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“The Scarecrow is a character in the fictional Land Of Oz created by American author L. Frank Baum and illustrator W.W. Denslow.  In his first appearance, the Scarecrow reveals that he lacks a brain and desires above all else to have one. In reality, he is only two days old and merely ignorant. Throughout the course of the novel, he demonstrates that he already has the brains he seeks and is later recognized as “the wisest man in all of Oz,” although he continues to credit the Wizard for them. He is, however, wise enough to know his own limitations and all too happy to hand the rulership of Oz, passed to him by the Wizard, to Princess Ozma, to become one of her trusted advisors, though he typically spends more time playing games than advising.”

In Germany, scarecrows were made of wood and made to look like witches.  These witches were allegied to help the coming of spring.  In medieval Britain children were tasked with being live scarecrows to scare away the birds from vital crops.  In the mid-1300s, the black plague killed nearly half the population of Britain and ended this vocation on a large scale.  Stick forms became dominant once again.

In America, native American Indian tribes used scarecrows or bird scarers to help protect their crops, across the US.  Pilgrams too used their children to scare the birds away even in Plymouth, MA in the 1600s.  In the 1800s immigrants to America introduced different customs from their native lands to the fields of American farms by way of the scarecrow.  In Pennsylvania, for example, German farmers made human-looking scarecrows called bootzamon or bogeyman. They were dressed in overalls, long-sleeved shirts or coats, woolen or straw hats and had large red handkerchiefs around their necks. Sometimes the German farmers added a second scarecrow called a bootzafrau or bogeywife, dressed in a long dress or coat and a sunbonnet.  On our farm we always have a man, woman and children for scarecrows as we feel there always needs to be a scarecrow family in fields!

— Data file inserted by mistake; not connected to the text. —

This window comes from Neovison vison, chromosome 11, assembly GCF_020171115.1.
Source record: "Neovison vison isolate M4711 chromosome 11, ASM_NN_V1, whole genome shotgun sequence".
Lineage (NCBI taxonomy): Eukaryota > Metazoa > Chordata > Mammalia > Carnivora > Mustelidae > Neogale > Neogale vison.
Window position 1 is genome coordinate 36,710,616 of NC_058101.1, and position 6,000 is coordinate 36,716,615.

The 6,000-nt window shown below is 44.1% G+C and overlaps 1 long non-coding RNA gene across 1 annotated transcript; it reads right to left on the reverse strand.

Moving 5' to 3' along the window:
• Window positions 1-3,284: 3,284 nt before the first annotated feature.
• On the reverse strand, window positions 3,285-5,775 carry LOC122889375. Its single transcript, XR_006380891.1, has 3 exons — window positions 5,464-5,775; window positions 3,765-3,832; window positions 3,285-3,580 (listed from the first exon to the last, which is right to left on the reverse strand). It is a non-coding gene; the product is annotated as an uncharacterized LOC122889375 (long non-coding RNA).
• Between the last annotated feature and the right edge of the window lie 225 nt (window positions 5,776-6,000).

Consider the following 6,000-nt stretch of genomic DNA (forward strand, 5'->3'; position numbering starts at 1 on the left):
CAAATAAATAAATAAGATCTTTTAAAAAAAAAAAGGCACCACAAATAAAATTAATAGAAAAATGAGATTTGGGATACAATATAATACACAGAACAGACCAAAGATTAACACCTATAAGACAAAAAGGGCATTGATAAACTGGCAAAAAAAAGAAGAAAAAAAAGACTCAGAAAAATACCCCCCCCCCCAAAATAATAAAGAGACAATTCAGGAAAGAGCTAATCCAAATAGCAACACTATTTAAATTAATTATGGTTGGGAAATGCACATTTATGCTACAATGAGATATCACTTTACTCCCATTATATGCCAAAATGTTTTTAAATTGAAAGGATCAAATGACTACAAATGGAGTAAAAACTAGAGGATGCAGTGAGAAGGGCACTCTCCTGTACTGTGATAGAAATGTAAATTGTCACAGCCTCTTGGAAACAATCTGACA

Scarecrows are still found around the world. Young and old love their ragged images and today they are used both to protect crops and for fall decorations.

The Scarecrow In The Pumpkin Patch (POEM)

Fall in our valley, the oranges pop forth.

The cold wind is blowing,

It is coming from the North.

The season, it is changing,

There is Autumn in the air.

We go pick out our pumpkins,

Thankful the scarecrow is still there.

He watched them all summer,

As summer turned to fall.

He was standing there protecting,

Watching it all.

Great protector and watcher

He works night and day.

It is that time of year again,

In this pumpkin patch we’ll play.

~ L. Davis, #thepoetfarmer

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Fall Bounty In The Pumpkin Patch